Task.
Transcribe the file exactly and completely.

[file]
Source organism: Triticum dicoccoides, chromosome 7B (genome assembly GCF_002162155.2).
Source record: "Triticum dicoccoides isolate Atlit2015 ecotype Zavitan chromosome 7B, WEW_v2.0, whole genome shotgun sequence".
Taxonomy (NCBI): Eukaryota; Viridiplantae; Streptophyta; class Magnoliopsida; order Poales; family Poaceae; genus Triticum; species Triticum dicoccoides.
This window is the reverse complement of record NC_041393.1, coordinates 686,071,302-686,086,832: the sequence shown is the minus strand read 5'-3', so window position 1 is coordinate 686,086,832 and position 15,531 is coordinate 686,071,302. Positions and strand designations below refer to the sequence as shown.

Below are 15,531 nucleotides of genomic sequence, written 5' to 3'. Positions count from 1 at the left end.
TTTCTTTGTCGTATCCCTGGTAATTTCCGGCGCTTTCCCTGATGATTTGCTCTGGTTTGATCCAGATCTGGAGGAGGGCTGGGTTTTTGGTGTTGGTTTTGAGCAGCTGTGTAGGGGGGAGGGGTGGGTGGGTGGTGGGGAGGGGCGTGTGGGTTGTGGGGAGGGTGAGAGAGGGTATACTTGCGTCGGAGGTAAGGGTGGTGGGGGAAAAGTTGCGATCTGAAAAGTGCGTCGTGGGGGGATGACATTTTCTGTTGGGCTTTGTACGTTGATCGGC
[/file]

Source organism: Triticum dicoccoides, chromosome 7B (genome assembly GCF_002162155.2).
Source record: "Triticum dicoccoides isolate Atlit2015 ecotype Zavitan chromosome 7B, WEW_v2.0, whole genome shotgun sequence".
Taxonomy (NCBI): Eukaryota; Viridiplantae; Streptophyta; class Magnoliopsida; order Poales; family Poaceae; genus Triticum; species Triticum dicoccoides.
This window is the reverse complement of record NC_041393.1, coordinates 686,071,302-686,086,832: the sequence shown is the minus strand read 5'-3', so window position 1 is coordinate 686,086,832 and position 15,531 is coordinate 686,071,302. Positions and strand designations below refer to the sequence as shown.

Below are 15,531 nucleotides of genomic sequence, written 5' to 3'. Positions count from 1 at the left end.
TTTCTTTGTCGTATCCCTGGTAATTTCCGGCGCTTTCCCTGATGATTTGCTCTGGTTTGATCCAGATCTGGAGGAGGGCTGGGTTTTTGGTGTTGGTTTTGAGCAGCTGTGTAGGGGGGAGGGGTGGGTGGGTGGTGGGGAGGGGCGTGTGGGTTGTGGGGAGGGTGAGAGAGGGTATACTTGCGTCGGAGGTAAGGGTGGTGGGGGAAAAGTTGCGATCTGAAAAGTGCGTCGTGGGGGGATGACATTTTCTGTTGGGCTTTGTACGTTGATCGGC